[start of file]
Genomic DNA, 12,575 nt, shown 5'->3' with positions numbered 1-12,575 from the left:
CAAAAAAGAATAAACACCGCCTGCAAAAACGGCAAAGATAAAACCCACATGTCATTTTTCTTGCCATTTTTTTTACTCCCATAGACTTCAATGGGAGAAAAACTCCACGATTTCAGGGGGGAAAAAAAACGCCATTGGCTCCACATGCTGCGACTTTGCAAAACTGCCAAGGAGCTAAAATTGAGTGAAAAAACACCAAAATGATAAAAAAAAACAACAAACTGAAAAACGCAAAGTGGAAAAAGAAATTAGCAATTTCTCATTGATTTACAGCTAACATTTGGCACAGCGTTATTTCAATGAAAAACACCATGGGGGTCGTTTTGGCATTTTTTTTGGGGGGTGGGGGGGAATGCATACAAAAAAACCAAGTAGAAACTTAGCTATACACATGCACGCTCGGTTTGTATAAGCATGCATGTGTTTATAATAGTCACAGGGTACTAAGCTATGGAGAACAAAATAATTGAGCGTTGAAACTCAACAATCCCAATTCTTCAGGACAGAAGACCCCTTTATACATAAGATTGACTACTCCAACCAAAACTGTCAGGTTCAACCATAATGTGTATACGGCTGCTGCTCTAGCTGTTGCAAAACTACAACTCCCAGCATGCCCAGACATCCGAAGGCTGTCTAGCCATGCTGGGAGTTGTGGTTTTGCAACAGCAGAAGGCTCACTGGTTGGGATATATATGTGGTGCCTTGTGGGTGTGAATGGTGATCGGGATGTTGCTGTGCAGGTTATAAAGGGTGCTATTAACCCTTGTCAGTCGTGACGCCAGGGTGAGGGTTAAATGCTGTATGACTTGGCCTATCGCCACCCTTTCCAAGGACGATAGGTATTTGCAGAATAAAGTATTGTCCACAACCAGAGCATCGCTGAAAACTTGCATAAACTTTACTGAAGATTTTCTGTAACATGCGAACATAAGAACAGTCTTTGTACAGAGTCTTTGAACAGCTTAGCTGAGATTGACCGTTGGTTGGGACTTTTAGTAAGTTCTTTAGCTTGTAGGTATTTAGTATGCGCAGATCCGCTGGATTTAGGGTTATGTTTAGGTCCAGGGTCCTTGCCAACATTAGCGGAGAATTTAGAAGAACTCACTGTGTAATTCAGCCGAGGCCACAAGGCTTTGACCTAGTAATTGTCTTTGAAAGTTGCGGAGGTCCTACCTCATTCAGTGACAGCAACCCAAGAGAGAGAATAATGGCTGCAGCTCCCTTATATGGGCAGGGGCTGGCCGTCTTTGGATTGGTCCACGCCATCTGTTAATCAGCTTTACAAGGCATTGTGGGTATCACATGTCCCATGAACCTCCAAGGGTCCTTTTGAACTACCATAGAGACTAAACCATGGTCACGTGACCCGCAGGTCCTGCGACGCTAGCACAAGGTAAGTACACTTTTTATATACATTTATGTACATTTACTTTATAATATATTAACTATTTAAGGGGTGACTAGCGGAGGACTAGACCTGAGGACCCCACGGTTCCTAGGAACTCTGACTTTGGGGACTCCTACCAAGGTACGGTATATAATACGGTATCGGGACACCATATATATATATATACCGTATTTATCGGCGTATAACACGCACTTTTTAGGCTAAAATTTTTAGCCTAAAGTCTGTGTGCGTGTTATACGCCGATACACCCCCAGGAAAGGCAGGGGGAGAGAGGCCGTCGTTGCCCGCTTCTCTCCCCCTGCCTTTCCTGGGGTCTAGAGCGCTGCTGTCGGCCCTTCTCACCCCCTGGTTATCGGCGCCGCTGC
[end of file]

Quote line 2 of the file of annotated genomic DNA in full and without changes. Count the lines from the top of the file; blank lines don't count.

CAAAAAAGAATAAACACCGCCTGCAAAAACGGCAAAGATAAAACCCACATGTCATTTTTCTTGCCATTTTTTTTACTCCCATAGACTTCAATGGGAGAAAAACTCCACGATTTCAGGGGGGAAAAAAAACGCCATTGGCTCCACATGCTGCGACTTTGCAAAACTGCCAAGGAGCTAAAATTGAGTGAAAAAACACCAAAATGATAAAAAAAAACAACAAACTGAAAAACGCAAAGTGGAAAAAGAAATTAGCAATTTCTCATTGATTTACAGCTAACATTTGGCACAGCGTTATTTCAATGAAAAACACCATGGGGGTCGTTTTGGCATTTTTTTTGGGGGGTGGGGGGGAATGCATACAAAAAAACCAAGTAGAAACTTAGCTATACACATGCACGCTCGGTTTGTATAAGCATGCATGTGTTTATAATAGTCACAGGGTACTAAGCTATGGAGAACAAAATAATTGAGCGTTGAAACTCAACAATCCCAATTCTTCAGGACAGAAGACCCCTTTATACATAAGATTGACTACTCCAACCAAAACTGTCAGGTTCAACCATAATGTGTATACGGCTGCTGCTCTAGCTGTTGCAAAACTACAACTCCCAGCATGCCCAGACATCCGAAGGCTGTCTAGCCATGCTGGGAGTTGTGGTTTTGCAACAGCAGAAGGCTCACTGGTTGGGATATATATGTGGTGCCTTGTGGGTGTGAATGGTGATCGGGATGTTGCTGTGCAGGTTATAAAGGGTGCTATTAACCCTTGTCAGTCGTGACGCCAGGGTGAGGGTTAAATGCTGTATGACTTGGCCTATCGCCACCCTTTCCAAGGACGATAGGTATTTGCAGAATAAAGTATTGTCCACAACCAGAGCATCGCTGAAAACTTGCATAAACTTTACTGAAGATTTTCTGTAACATGCGAACATAAGAACAGTCTTTGTACAGAGTCTTTGAACAGCTTAGCTGAGATTGACCGTTGGTTGGGACTTTTAGTAAGTTCTTTAGCTTGTAGGTATTTAGTATGCGCAGATCCGCTGGATTTAGGGTTATGTTTAGGTCCAGGGTCCTTGCCAACATTAGCGGAGAATTTAGAAGAACTCACTGTGTAATTCAGCCGAGGCCACAAGGCTTTGACCTAGTAATTGTCTTTGAAAGTTGCGGAGGTCCTACCTCATTCAGTGACAGCAACCCAAGAGAGAGAATAATGGCTGCAGCTCCCTTATATGGGCAGGGGCTGGCCGTCTTTGGATTGGTCCACGCCATCTGTTAATCAGCTTTACAAGGCATTGTGGGTATCACATGTCCCATGAACCTCCAAGGGTCCTTTTGAACTACCATAGAGACTAAACCATGGTCACGTGACCCGCAGGTCCTGCGACGCTAGCACAAGGTAAGTACACTTTTTATATACATTTATGTACATTTACTTTATAATATATTAACTATTTAAGGGGTGACTAGCGGAGGACTAGACCTGAGGACCCCACGGTTCCTAGGAACTCTGACTTTGGGGACTCCTACCAAGGTACGGTATATAATACGGTATCGGGACACCATATATATATATATACCGTATTTATCGGCGTATAACACGCACTTTTTAGGCTAAAATTTTTAGCCTAAAGTCTGTGTGCGTGTTATACGCCGATACACCCCCAGGAAAGGCAGGGGGAGAGAGGCCGTCGTTGCCCGCTTCTCTCCCCCTGCCTTTCCTGGGGTCTAGAGCGCTGCTGTCGGCCCTTCTCACCCCCTGGTTATCGGCGCCGCTGC